Is tuition fees a matter for LD members or NUS?


This week we saw the NUS protest against tuition fees, which was portrayed as a farce on the media, not because of the message they were trying to send, but because of the mindless few that tainted the march.

I do not question any-ones right to protest, obviously that is a right that should exist. I do however question the validity of the reasons for the march.

As I understand it the students were marching to protest against tuition fees, all the reports stating it was because the Lib Dems signed a pledge before the General Election.

This doesn’t add up and yet again Liberal Democrats are being used as an Aunt Sally to all and sundry. I disagree for the following reasons:

  • It is impossible for all the students on the march and everyone commenting to have voted Lib Dem, if they had we probably would have been in Government. Surely the argument about the pledge is then a Lib Dem problem?
  • Tuition rises is a Coalition policy, so why should Nick Clegg be hounded out?
  • Tuition fees were introduced by Labour (as I understand it, even though they promised NO tuition fees) did NUS react the same then?
  • Browne report was commissioned by Labour (and before I get comments on it, I know that they didn’t have to implement its findings)
  • The pledge was signed and policies were Lib Dem policy, yes and if we were in sole Government would have been adopted. We are not, we are part of a Coalition Government and are a junior partner at that.
  • An intelligent guess, may I suggest that without LD influence there may have not been a cap put in place, as I was told yesterday though, I can’t prove it.
  • The majority of the students on that march will not be affected by the tuition fees rise as they will have left before they are brought in. A noble gesture or a chance for NUS to ‘have a go’?

I don’t deny Liberal Democrat members the right to challenge the leadership, on any issue, that is healthy, but calling for resignations etc. is a bit strong in my opinion.

As I eluded on Twitter yesterday, what are we supposed to do?

Sack Nick Clegg, quit the Coalition and rot in Opposition just so that we can moan and whinge about what the Govt is doing to the Country, rising tuition fees, housing benefit changes… ? What good would that achieve?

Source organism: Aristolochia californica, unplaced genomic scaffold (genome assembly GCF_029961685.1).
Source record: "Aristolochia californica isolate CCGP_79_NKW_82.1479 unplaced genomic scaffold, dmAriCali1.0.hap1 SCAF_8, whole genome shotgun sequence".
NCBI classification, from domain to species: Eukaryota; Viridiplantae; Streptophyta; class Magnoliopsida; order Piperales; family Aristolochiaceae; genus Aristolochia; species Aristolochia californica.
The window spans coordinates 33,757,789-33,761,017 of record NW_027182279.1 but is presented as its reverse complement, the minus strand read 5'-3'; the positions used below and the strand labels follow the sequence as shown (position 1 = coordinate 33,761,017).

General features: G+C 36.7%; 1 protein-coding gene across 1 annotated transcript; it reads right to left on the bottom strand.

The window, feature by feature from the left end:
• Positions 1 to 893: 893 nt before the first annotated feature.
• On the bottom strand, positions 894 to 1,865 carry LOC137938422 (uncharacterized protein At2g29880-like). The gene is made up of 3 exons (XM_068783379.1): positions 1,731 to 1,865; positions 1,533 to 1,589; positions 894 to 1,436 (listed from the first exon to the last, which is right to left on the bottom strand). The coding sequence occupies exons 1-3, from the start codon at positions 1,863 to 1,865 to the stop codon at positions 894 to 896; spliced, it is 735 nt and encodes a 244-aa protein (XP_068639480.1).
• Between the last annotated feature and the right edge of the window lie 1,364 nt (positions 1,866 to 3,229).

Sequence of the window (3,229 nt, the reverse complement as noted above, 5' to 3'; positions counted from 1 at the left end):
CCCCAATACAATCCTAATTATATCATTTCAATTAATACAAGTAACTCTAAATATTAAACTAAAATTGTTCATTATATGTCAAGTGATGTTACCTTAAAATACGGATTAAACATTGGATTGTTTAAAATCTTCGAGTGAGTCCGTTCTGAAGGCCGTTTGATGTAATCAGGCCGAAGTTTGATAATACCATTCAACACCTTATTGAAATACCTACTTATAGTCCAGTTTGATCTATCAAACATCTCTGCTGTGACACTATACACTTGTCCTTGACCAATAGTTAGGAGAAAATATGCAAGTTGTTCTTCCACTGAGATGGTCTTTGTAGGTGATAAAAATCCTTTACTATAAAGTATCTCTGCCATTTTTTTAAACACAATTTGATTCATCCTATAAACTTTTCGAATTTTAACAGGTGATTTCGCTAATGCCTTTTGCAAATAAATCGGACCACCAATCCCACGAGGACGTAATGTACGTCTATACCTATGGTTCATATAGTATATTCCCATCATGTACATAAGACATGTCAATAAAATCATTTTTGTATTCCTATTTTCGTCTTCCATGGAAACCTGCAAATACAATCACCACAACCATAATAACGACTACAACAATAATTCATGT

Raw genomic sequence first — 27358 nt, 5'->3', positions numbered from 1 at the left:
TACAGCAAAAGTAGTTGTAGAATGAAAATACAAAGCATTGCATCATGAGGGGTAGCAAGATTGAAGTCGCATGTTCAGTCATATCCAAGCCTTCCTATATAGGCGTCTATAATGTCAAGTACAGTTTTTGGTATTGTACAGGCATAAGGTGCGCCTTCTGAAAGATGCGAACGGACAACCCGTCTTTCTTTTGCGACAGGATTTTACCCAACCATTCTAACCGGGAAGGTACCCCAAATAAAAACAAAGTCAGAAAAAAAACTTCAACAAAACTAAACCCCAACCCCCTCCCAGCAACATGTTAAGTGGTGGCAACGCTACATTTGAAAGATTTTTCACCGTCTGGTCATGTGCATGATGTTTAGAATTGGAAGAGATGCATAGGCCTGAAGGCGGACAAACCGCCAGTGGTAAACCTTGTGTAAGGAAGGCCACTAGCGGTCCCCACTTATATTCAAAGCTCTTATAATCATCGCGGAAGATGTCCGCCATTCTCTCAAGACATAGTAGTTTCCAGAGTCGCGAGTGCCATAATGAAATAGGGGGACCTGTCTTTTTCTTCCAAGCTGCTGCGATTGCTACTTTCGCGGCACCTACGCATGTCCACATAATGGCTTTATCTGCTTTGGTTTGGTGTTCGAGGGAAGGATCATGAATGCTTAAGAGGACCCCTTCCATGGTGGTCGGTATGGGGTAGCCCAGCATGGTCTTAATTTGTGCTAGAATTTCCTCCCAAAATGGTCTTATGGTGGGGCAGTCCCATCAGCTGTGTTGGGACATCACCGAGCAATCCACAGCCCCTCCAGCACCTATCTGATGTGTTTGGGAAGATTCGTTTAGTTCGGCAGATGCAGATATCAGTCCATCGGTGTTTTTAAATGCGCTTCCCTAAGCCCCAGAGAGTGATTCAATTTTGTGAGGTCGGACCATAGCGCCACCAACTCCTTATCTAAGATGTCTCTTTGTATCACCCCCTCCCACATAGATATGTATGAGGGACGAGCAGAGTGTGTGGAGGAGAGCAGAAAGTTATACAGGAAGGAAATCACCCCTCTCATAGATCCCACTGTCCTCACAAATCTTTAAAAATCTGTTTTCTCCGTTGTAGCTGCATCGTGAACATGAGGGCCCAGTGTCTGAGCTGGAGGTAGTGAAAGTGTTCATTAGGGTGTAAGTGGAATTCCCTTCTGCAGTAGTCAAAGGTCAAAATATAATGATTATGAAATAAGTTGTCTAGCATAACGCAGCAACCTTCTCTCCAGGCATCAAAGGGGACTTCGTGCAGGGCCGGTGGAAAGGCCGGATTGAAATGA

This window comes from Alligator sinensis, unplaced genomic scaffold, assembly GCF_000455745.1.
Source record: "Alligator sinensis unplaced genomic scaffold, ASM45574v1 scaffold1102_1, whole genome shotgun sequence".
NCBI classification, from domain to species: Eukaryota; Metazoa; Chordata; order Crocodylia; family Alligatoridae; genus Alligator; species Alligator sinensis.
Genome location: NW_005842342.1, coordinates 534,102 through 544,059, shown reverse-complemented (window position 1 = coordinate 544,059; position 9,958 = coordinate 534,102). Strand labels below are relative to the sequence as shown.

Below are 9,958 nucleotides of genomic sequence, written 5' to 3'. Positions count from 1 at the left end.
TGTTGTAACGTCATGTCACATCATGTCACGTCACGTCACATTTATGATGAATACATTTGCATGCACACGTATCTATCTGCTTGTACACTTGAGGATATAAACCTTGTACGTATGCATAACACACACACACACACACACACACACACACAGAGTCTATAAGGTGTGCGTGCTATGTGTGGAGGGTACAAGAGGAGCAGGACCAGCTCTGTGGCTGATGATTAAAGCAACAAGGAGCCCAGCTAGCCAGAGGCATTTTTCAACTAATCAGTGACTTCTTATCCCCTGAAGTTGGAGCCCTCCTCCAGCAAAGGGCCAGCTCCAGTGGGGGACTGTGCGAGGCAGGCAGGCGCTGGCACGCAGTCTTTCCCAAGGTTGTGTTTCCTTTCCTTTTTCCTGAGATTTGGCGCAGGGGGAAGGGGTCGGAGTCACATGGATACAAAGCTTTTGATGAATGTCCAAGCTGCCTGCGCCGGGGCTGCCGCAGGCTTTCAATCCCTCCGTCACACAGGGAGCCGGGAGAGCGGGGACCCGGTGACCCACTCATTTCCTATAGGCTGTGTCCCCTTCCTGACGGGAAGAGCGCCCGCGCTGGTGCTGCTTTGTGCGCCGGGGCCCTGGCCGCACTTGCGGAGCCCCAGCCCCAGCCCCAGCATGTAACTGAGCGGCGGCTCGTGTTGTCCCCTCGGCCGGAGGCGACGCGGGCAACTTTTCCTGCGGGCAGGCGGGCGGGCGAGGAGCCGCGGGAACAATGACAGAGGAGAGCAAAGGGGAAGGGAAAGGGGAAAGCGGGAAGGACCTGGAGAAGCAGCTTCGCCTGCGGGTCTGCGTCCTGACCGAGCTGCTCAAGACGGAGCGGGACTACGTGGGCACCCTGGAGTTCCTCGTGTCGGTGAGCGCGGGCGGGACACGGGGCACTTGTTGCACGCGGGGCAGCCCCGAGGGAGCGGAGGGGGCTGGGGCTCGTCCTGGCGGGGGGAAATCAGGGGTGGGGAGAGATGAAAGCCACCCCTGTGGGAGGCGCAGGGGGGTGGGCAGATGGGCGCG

or, do we want to roll our sleeves up and make sure our Tory partners implement ‘some’ of our manifesto within the Coalition Agreement?

How the Liberal Democrat MP’s vote on tuition fees is a matter for their conscience.

In my view something is still better than nothing!!!

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9 thoughts on “Is tuition fees a matter for LD members or NUS?

  1. Pingback: Tweets that mention Is tuition fees a matter for LD members or NUS? | Rob's View (from the sidelines) -- Topsy.com

  2. David Ward gave a very brave speech yesterday at regional conference about the meaning of coalitions, pledges, and how he hopes that the possibility of coalitions will make ALL parties think about what policies they TRULY value. He also does not recollect signing that pledge, and quite movingly had the guts to say SORRY. Very impressive 🙂

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  3. I think the LibDems are being pilloried because they signed pledges – personally – before the elections promising “to vote against any increase in fees.” No ambiguity, no “unless we’re in coalition”. I think people have a right to be upset about their collective volte-face. I voted LibDem, and I agree that a coalition is better than pure Tory government – but I feel badly let down on this issue.

    As for your final point, I fear you may have missed it. People don’t necessarily march for their own, narrow self-interest, but sometimes because they think something is wrong. I had no expectation of being personally affected by the Iraq war, but I marched against it.

    I’m not calling for anyone’s head, but I find it hard to imagine I’ll be able to trust and LibDem pledges in the run-up to the next election.

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    1. Thanks for the comment.
      Some lessons are hard learned, especially when you have been in opposition for so long, I guess.
      As I have eluded to in the blog, had Lib Dem’s been elected as the sole Govt, I would agree with and share your disappointment. I would have expected them to honour the pledge. However unfortunately they lost the election, effectively and some policies had to fall by the way.
      We could probably argue all night whether they should have held out for zero tuition fees to be part of the Coalition Agreement, but obviously wasn’t possible.
      This being the case the Ministers within the Coalition are bound to go with the Coalition Agreement. It is therefore not the Party Leadership that have let the pledge down , but the electorate for not returning a LD Govt. (I know this probably over simplifies, but I guess you understand the point). Hence I say that it up to backbench Lib Dem MP’s to vote with their conscience.

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      1. I hear what you’re saying, Rob, and thanks for your reply. I understand the MPs are between a rock and a hard place – but it is a rod they’ve made for their own backs.

        My argument would be that if I don’t know that I can keep a promise, I shouldn’t make it. And if I make a pledge and don’t keep it, I should expect some flak, and for people not to trust me.

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    2. However, the second part of that NUS pledge – to campaign for something better than the current system – seems to be ignored by those shouting the loudest.

      Could it be because Lib Dems in government are actually achieving it?

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